Asiana B763 J Middle Seat Back (Asiana).jpg
The strange ‘solo’ middle seat on Asiana’s 767-300 benefits from dual aisle access. It could be an interesting experience if nothing else. (Photo: Asiana)

Here are the Business Class seat stats for the three Asiana aircraft types serving the Singapore – Seoul route.

Asiana_Airlines Asiana aircraft flying to/from Singapore
767-300 A330-300 A350-900
Configuration 2-1-2 2-2-2 1-2-1
Seat width 20″ 20″ 22″
Seat pitch 53″ 60″ 77″
Bed recline 168o 168o 180o
IFE screen size 15.0″ 15.4″ 18.5″

As you can see the A350 is the aircraft to go for, with not only a fully flat bed and direct aisle access, but also increased seat width and a much bigger IFE screen. Privacy is also by far the highest on the A350, which even has couple middle pairs at alternate rows in case you’re travelling with a partner.

OZ A350 J Seat Map.jpg
As the Business Class seat map shows, four ‘couple pairs’ (E/F) are available on Asiana’s A350. (Image: Asiana)

Speaking of couples, those flying in Economy Class will probably prefer the A330 or the 767, which have 2-4-2 and 2-3-2 layouts in this cabin giving you a high chance of scoring a pair of seats by the window.

The A350 on the other hand has a 3-3-3 configuration in Economy on Asiana, with the exception of a single row of 2-3-2, offering just two real ‘couple’ options. Those are likely to get snapped up well in advance for this reason.


KrisFlyer redemptions

Asiana is one of the few Star Alliance carriers left where award availability still can’t be searched and booked online using the Singapore Airlines website or mobile app. That doesn’t mean you can’t use KrisFlyer miles to redeem of course, you simply have to call instead to book, having probably searched award availability through United Mileage Plan in advance.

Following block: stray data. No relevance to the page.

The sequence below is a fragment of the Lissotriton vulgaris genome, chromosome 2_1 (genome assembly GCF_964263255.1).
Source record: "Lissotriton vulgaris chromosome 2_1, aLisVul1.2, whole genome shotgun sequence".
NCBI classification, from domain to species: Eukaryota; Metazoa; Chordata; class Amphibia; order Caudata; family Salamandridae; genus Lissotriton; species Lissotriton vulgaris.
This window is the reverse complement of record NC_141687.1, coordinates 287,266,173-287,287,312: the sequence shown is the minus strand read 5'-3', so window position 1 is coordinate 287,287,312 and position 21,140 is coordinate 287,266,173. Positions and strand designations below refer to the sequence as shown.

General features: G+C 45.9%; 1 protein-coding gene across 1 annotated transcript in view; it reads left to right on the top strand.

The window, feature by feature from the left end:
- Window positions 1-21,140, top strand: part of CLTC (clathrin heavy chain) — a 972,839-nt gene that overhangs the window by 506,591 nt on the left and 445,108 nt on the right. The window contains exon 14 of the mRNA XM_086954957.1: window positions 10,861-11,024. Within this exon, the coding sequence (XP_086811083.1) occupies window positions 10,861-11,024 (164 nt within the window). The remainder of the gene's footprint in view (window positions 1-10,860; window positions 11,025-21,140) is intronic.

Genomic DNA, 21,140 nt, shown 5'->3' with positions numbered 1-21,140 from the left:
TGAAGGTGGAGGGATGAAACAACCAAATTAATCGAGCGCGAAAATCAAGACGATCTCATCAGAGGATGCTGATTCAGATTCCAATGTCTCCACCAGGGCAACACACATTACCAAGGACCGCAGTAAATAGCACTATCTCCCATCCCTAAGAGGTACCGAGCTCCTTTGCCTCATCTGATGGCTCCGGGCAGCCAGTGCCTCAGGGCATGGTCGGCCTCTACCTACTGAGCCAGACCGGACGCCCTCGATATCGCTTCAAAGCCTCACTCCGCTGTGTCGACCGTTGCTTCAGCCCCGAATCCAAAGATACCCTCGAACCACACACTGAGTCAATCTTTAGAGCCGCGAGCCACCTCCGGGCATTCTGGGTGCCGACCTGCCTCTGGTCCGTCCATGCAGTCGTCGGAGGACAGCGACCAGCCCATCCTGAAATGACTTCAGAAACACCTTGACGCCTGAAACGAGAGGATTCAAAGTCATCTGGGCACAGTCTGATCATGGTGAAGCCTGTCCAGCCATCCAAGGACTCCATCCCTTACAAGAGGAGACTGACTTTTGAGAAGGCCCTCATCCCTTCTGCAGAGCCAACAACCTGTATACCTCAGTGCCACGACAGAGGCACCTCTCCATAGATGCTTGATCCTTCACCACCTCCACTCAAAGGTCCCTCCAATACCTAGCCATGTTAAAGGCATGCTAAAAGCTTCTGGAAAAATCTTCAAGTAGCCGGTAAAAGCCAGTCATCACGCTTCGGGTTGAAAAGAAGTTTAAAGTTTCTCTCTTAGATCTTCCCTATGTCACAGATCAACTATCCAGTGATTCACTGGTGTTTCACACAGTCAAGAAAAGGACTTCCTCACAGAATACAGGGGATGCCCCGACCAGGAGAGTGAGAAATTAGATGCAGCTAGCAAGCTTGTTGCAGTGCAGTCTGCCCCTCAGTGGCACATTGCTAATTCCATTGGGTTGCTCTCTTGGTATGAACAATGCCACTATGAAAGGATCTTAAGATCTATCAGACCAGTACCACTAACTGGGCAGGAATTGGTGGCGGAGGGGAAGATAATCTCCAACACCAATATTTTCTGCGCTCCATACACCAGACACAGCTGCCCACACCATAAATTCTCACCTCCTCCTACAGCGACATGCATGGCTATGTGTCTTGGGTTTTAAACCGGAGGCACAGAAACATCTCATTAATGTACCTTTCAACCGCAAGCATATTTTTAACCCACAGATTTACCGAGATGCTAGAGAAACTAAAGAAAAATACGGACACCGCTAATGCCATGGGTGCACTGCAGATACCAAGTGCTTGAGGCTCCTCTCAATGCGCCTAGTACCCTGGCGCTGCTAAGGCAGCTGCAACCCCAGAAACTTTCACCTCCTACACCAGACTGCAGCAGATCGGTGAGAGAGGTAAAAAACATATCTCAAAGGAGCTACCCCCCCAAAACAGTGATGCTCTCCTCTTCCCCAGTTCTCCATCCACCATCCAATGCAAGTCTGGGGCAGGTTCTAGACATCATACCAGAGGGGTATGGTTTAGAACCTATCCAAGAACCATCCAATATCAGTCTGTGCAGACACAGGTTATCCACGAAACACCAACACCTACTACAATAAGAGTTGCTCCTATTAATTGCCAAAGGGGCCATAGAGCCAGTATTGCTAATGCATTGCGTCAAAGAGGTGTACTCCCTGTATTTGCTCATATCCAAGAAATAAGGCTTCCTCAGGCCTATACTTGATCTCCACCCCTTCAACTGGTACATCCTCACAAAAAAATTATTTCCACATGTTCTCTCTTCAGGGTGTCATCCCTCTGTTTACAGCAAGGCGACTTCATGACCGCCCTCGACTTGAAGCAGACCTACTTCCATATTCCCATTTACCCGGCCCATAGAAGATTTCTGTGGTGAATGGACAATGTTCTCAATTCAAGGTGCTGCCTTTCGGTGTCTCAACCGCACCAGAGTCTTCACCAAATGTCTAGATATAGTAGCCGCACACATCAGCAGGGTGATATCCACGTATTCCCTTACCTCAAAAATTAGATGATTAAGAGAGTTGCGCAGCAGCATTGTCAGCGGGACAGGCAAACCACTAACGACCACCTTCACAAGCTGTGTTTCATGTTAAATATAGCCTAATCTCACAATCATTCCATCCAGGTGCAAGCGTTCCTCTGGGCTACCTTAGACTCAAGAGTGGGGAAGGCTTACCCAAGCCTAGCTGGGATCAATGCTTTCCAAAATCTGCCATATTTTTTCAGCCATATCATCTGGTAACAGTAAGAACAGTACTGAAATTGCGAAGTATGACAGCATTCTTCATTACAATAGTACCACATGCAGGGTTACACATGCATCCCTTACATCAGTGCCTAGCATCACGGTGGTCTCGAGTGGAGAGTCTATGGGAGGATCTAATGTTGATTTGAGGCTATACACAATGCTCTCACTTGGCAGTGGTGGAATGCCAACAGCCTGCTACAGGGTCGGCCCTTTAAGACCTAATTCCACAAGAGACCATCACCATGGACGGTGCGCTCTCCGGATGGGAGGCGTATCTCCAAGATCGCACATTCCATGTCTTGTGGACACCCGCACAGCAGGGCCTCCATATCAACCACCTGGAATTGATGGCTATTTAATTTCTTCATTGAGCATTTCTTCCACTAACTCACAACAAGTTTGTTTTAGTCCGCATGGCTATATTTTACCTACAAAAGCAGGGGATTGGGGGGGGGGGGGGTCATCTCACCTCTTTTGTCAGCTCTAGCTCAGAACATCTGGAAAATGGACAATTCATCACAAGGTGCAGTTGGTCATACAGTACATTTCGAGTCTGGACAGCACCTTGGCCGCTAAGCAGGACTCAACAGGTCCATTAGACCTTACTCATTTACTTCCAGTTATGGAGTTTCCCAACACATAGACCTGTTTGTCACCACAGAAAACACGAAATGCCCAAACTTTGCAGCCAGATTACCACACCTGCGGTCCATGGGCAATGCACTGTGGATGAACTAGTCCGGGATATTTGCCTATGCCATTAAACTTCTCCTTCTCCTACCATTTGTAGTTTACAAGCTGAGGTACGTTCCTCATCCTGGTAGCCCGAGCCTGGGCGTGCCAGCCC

UA Search OZ.jpg is the easiest way to search Asiana award availability. You’ll need a ‘Business Saver Award’ to be available. You can then call KrisFlyer to book using KrisFlyer miles.

As we pointed out in our recent article about routes requiring fewer miles with a Star Alliance airline following the January 2019 KrisFlyer devaluation, flights with Asiana to and from Seoul now cost 4,000 fewer KrisFlyer miles than a Singapore Airlines alternative. The taxes and fees payable are slightly higher however, which largely outweighs the benefit on this route.

KF Logo trans.png

KrisFlyer Business Saver rates:

  • SIN-ICN (SQ): 47,000 miles (+ S$47)
  • SIN-ICN (OZ): 43,000 miles (+ S$190)


A good hard product upgrade for passengers between Singapore and Seoul with much more modern flat-bed Business Class seats from a Singapore Airlines Star Alliance partner, which currently costs fewer miles to fly than on SQ itself.

We’ve not tried Asiana ourselves and friends have told us the service is not up to the Singapore Airlines standard, but it may still prove a useful option especially if your preferred SQ flights are waitlisted.

Being able to avoid the angled bed is a big bonus. As our SQ Business Class seats by route page shows, Singapore Airlines is still flying its older 2009 Regional Business Class with angled beds on two of its daily Seoul flights (the other two being the 2018 RJ and 2013 J products).

Remember you won’t be able to search or book Asiana award availability online using the KrisFlyer portal, so stick to when searching then call KrisFlyer to book.

(Cover Photo: Airbus)